It seems that the economic benefits legal weed has always promised are already coming for one industry: lobbyists. According to Capital, one insider is calling the coming medical weed industry in New York the “Lobbyist Employment Act of 2015.” That’s because hundreds of manufacturers are expected to compete for just five licenses to manufacture the medicinal ganja that patients are expected to have access to as early as next January. When you throw in the fact that it only costs $10,000 to apply for the lucrative license, that leaves a lot of potential money to be used for greasing the wheels of power.

Capital explains some of the expected hurdles:

Manufacturers most likely to succeed must demonstrate they’ve thought out every detail of their production plan, from security, to support from local lawmakers, to plans for how they’ll transport the plants from manufacturers to dispensaries.

Applicants will also have to educate local lawmakers and residents in areas of the state that might harbor bias against having a marijuana manufacturer in their community.

“This is not just a traditional lobbying approach. Teams are going to have to be put together,” [Patrick] McCarthy [a lobbyist for Mercury Public Affairs]  said. “You really have to know what part of the state is potentially going to be more receptive. You have to know local politics.”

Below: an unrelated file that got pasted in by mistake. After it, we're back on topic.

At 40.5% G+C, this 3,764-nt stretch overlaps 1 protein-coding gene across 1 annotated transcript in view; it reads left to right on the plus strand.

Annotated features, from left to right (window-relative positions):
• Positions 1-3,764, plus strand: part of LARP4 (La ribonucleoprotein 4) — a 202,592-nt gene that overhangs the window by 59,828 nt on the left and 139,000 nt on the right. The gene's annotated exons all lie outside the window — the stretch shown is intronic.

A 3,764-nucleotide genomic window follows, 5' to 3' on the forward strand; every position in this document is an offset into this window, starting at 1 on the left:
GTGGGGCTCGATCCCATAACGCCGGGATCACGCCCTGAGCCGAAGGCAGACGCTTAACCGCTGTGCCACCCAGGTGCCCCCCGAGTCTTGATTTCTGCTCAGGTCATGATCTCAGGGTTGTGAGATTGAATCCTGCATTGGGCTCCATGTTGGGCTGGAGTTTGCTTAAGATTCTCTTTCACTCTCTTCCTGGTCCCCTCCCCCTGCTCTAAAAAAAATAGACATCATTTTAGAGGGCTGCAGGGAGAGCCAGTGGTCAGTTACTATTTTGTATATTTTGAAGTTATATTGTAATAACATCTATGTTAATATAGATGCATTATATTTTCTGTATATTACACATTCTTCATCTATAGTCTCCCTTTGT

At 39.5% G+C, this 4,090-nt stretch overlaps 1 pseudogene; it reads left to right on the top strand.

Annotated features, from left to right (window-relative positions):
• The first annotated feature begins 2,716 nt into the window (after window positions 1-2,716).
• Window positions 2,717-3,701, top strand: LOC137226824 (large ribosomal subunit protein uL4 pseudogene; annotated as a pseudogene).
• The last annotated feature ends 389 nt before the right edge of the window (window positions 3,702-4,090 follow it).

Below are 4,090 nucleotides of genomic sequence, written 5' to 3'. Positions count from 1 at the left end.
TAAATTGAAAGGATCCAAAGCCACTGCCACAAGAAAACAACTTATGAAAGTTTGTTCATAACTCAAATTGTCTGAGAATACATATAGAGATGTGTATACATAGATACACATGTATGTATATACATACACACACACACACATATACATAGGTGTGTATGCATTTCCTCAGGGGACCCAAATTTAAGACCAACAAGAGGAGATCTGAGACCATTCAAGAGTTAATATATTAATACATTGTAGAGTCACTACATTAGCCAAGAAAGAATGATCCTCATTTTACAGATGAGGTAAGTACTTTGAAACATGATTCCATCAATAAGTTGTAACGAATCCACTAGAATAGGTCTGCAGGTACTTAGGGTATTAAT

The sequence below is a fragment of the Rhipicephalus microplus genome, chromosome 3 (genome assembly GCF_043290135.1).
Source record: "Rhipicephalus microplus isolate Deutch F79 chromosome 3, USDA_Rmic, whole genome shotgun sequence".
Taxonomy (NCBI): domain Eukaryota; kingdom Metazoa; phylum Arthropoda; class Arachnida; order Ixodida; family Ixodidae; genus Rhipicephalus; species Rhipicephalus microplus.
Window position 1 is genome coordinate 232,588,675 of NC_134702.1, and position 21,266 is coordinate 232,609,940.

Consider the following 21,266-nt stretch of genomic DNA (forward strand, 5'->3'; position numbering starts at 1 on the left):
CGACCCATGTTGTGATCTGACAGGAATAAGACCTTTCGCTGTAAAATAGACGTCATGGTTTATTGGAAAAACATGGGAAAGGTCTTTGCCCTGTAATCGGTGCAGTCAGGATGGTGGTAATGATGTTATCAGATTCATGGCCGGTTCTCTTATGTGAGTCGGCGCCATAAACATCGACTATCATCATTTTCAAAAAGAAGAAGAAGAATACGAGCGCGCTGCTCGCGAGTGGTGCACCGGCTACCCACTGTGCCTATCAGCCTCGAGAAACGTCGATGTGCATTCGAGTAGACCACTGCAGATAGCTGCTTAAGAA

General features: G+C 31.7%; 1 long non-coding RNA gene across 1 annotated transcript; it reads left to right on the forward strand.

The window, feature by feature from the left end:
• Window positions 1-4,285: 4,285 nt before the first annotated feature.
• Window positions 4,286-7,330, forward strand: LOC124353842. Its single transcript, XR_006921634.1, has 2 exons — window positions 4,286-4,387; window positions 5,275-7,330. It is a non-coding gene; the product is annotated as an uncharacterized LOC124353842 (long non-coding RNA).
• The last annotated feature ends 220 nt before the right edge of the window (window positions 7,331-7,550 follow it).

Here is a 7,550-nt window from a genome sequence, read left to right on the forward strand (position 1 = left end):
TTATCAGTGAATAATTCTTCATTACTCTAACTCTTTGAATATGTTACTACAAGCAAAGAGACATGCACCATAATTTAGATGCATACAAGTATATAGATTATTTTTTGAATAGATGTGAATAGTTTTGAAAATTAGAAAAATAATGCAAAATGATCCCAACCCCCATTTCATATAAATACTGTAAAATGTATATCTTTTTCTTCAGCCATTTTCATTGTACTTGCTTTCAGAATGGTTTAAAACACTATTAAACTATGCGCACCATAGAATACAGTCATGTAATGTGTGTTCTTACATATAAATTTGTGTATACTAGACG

One man who knows local politics, former Senator Al D’Amato, now runs the lobbying firm Park Strategies. D’Amato’s firm holds some of the more lucrative lobbying contracts for the weed industry. Though Mr. D’Amato previously opposed medical weed, something happened in the last five years that caused him to have a change of heart. He even wrote an op-ed for the Long Island Herald in support of the industry. That soul-searching think piece came “shortly after Park Strategies signed $15,000-a-month lobbying deals with two firms operated by Richard Yost, a businessman who is active in the recreational marijuana industry in Colorado and other states.”

While there is only a plan in place for 20 dispensaries to be served by the five license holders, people in the industry are anticipating further growth and want to be on the ground floor. Ed Draves, a lobbyist at Bolton St. Johns tells Capital, “Medical marijuana, what you’re really developing is a brand new pharmaceutical industry in your state. And that’s pretty exciting.” And lucrative.

(Photo: Prensa 420)